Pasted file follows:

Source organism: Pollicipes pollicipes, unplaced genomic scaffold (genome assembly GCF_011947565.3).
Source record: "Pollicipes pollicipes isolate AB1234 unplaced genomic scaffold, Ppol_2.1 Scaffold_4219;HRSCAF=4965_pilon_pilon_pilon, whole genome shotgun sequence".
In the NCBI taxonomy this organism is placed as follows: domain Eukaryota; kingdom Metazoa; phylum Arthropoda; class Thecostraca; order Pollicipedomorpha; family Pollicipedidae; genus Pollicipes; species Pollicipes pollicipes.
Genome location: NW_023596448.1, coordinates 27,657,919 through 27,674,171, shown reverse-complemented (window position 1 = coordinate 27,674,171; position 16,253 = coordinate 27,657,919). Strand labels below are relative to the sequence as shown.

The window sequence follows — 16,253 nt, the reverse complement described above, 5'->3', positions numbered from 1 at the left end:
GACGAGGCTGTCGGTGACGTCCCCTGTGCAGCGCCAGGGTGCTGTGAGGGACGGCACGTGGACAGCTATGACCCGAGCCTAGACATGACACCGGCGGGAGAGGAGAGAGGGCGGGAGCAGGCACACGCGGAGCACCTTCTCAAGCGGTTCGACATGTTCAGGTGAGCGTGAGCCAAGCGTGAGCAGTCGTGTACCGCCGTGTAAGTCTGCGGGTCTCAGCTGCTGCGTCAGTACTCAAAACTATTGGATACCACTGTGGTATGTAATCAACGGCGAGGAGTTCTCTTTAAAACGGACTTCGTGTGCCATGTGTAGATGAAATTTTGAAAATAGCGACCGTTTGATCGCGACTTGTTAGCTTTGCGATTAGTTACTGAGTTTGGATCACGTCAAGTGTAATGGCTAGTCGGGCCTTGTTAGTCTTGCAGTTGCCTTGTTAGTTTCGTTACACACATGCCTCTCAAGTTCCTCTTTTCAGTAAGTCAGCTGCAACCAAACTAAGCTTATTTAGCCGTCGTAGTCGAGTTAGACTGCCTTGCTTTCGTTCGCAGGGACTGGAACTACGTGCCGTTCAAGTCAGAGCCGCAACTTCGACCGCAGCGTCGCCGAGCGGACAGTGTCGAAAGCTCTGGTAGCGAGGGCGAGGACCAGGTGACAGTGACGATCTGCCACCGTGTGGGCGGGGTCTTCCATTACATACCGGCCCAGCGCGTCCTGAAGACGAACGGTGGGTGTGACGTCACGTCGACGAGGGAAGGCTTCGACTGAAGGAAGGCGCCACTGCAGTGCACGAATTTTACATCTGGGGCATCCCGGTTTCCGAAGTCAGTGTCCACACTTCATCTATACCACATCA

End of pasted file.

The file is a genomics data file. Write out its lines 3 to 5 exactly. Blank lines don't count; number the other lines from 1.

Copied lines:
In the NCBI taxonomy this organism is placed as follows: domain Eukaryota; kingdom Metazoa; phylum Arthropoda; class Thecostraca; order Pollicipedomorpha; family Pollicipedidae; genus Pollicipes; species Pollicipes pollicipes.
Genome location: NW_023596448.1, coordinates 27,657,919 through 27,674,171, shown reverse-complemented (window position 1 = coordinate 27,674,171; position 16,253 = coordinate 27,657,919). Strand labels below are relative to the sequence as shown.

The window sequence follows — 16,253 nt, the reverse complement described above, 5'->3', positions numbered from 1 at the left end: